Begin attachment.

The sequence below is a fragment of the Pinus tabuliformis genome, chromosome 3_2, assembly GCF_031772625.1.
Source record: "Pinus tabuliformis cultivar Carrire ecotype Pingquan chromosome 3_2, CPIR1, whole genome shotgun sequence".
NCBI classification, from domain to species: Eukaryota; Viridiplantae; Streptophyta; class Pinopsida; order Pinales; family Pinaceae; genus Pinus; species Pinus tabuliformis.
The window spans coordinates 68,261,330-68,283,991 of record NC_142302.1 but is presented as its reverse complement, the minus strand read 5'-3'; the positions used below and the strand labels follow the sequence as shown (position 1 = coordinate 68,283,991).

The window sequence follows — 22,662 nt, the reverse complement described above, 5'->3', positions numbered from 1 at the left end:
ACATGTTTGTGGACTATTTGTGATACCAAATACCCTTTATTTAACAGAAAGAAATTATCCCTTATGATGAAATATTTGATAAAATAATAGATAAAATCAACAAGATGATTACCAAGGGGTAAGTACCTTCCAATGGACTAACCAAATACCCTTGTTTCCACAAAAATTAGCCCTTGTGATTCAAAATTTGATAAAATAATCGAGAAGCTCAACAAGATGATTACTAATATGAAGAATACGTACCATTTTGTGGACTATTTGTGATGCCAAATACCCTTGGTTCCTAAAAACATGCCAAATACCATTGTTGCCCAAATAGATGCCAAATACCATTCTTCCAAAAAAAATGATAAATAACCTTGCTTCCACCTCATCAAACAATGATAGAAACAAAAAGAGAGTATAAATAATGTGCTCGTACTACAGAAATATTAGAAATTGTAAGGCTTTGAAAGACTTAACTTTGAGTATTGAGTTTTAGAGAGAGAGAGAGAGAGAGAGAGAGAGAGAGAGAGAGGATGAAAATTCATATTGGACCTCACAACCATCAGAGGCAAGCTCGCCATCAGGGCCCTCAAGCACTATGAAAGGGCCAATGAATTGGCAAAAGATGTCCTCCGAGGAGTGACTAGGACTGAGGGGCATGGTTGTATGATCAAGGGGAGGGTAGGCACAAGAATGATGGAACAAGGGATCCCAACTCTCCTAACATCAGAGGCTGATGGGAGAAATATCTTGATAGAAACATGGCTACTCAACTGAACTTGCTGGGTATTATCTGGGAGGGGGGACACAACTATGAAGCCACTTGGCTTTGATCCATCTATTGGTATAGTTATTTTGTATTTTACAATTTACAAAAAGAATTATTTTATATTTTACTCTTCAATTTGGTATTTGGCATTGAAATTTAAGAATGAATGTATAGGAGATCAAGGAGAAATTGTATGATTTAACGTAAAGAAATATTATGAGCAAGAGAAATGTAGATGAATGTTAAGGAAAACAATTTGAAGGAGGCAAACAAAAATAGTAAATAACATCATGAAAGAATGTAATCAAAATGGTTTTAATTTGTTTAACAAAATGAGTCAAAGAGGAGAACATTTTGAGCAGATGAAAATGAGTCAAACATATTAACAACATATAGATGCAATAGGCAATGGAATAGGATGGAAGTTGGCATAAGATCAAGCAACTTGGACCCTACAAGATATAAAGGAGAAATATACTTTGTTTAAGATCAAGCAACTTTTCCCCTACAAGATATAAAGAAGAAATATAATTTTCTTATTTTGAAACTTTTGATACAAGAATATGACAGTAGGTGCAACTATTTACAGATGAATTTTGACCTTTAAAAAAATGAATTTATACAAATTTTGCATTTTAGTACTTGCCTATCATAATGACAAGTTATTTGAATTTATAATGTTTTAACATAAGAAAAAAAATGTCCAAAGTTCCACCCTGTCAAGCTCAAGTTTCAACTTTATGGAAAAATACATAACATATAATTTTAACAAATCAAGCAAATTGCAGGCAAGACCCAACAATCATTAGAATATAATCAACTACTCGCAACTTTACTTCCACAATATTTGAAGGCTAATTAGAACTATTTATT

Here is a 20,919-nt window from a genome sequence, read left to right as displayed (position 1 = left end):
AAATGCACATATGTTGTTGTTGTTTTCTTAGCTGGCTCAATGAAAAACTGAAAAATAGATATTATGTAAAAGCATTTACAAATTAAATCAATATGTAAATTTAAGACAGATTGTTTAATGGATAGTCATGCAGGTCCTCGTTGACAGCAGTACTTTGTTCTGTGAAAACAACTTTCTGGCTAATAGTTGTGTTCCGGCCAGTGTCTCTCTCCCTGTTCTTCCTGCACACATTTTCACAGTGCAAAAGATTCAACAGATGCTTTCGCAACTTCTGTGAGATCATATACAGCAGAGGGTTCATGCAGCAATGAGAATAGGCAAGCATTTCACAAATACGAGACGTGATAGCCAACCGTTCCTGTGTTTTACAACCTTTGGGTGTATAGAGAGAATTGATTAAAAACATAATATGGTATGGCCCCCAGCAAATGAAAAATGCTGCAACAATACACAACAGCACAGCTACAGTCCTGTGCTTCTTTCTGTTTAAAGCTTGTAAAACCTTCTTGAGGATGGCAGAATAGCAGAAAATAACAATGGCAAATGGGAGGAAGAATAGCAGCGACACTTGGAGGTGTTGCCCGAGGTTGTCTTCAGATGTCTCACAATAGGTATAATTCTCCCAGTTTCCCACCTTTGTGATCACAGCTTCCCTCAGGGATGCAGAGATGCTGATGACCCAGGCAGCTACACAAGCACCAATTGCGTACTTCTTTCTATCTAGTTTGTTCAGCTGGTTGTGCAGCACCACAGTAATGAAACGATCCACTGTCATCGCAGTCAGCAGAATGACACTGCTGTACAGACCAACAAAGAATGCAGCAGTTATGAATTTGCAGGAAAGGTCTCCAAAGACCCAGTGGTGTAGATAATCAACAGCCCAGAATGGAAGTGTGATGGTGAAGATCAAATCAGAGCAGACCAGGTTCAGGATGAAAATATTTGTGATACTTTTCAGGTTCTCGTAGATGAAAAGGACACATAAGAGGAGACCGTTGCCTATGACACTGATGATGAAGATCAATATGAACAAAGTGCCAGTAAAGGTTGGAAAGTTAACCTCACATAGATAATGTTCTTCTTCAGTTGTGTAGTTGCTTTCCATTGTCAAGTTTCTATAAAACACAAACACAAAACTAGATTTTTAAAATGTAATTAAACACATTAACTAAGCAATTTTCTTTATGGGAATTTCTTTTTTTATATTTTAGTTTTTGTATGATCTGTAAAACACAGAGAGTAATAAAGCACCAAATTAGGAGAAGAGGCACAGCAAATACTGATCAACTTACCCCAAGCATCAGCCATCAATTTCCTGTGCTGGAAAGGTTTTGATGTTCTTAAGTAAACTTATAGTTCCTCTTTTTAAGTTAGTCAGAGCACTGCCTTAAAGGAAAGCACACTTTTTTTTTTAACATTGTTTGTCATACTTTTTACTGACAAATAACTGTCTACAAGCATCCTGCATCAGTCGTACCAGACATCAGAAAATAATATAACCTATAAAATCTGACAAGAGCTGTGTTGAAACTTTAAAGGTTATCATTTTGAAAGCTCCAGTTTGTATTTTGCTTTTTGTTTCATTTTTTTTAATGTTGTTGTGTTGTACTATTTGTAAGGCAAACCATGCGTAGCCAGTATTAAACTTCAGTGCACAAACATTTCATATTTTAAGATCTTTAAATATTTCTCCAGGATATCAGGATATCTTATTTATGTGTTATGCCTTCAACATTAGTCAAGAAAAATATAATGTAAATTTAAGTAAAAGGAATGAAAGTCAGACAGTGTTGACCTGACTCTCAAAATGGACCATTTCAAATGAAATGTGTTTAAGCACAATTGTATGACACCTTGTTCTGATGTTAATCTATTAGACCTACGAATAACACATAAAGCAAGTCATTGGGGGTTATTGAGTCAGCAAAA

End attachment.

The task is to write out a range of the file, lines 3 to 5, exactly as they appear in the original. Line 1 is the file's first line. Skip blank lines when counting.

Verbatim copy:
NCBI classification, from domain to species: Eukaryota; Viridiplantae; Streptophyta; class Pinopsida; order Pinales; family Pinaceae; genus Pinus; species Pinus tabuliformis.
The window spans coordinates 68,261,330-68,283,991 of record NC_142302.1 but is presented as its reverse complement, the minus strand read 5'-3'; the positions used below and the strand labels follow the sequence as shown (position 1 = coordinate 68,283,991).

The window sequence follows — 22,662 nt, the reverse complement described above, 5'->3', positions numbered from 1 at the left end: